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Netflix Stocks Plummet as the Streaming Giant Ends Subscriber Disclosures

An out of focus TV displaying the Netflix logo
Source: Canva

After reporting an impressive first quarter of 2024, Netflix announced it would stop reporting quarterly subscriber figures.

Starting next year, Netflix will stop reporting how its subscriber bases have grown (or shrunk) for each quarter (via Variety). This news comes after the streaming giant’s stock dropped by 9.1 percent on Friday after investors began to worry about the lack of visibility into the slow growth in the streamer’s customer numbers. Subscriber numbers have become crucial for many entertainment studios, with the numbers serving as a key factor that a streaming service is performing well and continues to grow.

Netflix reached 260.28 million subscribers last year but only netted 9.33 million new paid subscribers during the first quarter of 2024. The number surpasses the Wall Street forecast, indicating that Netflix is in good health. So, why make this change?

Netflix co-CEO Greg Peters attributed the decision to withhold subscriber metrics to the data being “increasingly less accurate in capturing the state of the business.”

“We’ve evolved, and we’re going to continue to evolve, developing our revenue model and adding things like advertising and our ‘extra member’ feature, things that aren’t directly connected to number of members,” Peters said during an earnings call. “We’ve also evolved our pricing and plans with multiple tiers, different price points across different countries… So, this change is really motivated by wanting to focus on what we see are the key metrics that we think matter most to the business.”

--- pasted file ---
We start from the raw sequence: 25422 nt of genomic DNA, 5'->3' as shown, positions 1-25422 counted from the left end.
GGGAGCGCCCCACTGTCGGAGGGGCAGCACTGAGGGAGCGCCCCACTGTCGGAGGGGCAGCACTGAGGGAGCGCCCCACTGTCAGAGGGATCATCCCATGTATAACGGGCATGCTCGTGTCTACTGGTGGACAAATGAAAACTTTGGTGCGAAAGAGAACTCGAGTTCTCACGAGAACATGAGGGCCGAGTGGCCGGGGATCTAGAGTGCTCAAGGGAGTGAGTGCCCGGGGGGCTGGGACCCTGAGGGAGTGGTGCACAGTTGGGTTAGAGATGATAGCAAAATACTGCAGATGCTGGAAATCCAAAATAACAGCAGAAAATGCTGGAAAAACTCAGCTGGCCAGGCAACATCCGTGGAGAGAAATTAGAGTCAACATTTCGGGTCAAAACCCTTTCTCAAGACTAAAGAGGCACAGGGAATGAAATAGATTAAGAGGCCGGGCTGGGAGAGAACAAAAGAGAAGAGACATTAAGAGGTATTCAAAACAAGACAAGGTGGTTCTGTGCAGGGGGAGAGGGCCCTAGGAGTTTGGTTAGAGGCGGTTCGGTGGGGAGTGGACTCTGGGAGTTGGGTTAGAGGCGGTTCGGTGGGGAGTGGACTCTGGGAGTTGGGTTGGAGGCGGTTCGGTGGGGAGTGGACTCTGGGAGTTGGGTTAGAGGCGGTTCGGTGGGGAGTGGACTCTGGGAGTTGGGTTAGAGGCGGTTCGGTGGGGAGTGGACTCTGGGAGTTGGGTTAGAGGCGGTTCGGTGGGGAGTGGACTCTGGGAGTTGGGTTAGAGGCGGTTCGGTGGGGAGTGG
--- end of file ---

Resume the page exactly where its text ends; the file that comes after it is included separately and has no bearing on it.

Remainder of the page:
Jeff Wlodarczak, CEO and internet, media, and communications analyst at Pivotal Research Group, noted ‘the lone disappointment’ in Netflix’s first-quarter earnings, which caused the stock to drop. Announcing the discontinuation of disclosing subscriber and average revenue per membership figures “raises concerns about the outlook for subscriber growth in ’25 and beyond.”


Apple made a similar move in 2018 by no longer disclosing unit sales of iPhones and other products. “A unit of sale is less relevant to us today than it was in the past,” Apple’s CFO told investors then. Now, Netflix is echoing Apple’s 2018 move, explaining that it believes subscriber growth is not as meaningful as user engagement or financial metrics like revenue and operating margin.

Today, Apple is starting to see a steep dip in sales this year, with sales down in the first quarter. When Apple made the announcement about its revised reporting, the stock dove after the tech company released the number of iPhones sold in the September 2018 quarter. Apple adapted its revised reporting, causing the stock to increase four times its 2018 standing and making the company one of the most valued in the world.

Netflix is hoping that something similar will happen to them. Macquarie senior media tech analyst Tim Nollen wrote on Friday that Netflix investors “will complain about lack of metrics to use, but we welcome the decision—recall Apple did this with iPhone units to focus the Street toward more important fundamental metrics.” Investors might get back on board if Netflix produces meaningful metrics related to engagement or ad tier information.

While Netflix’s 2025 subscriber growth could be slow as the paid-sharing initiative starts to roll out, Wlodarczak says “we still see a long runway for subscriber/ARPU growth going forward.”


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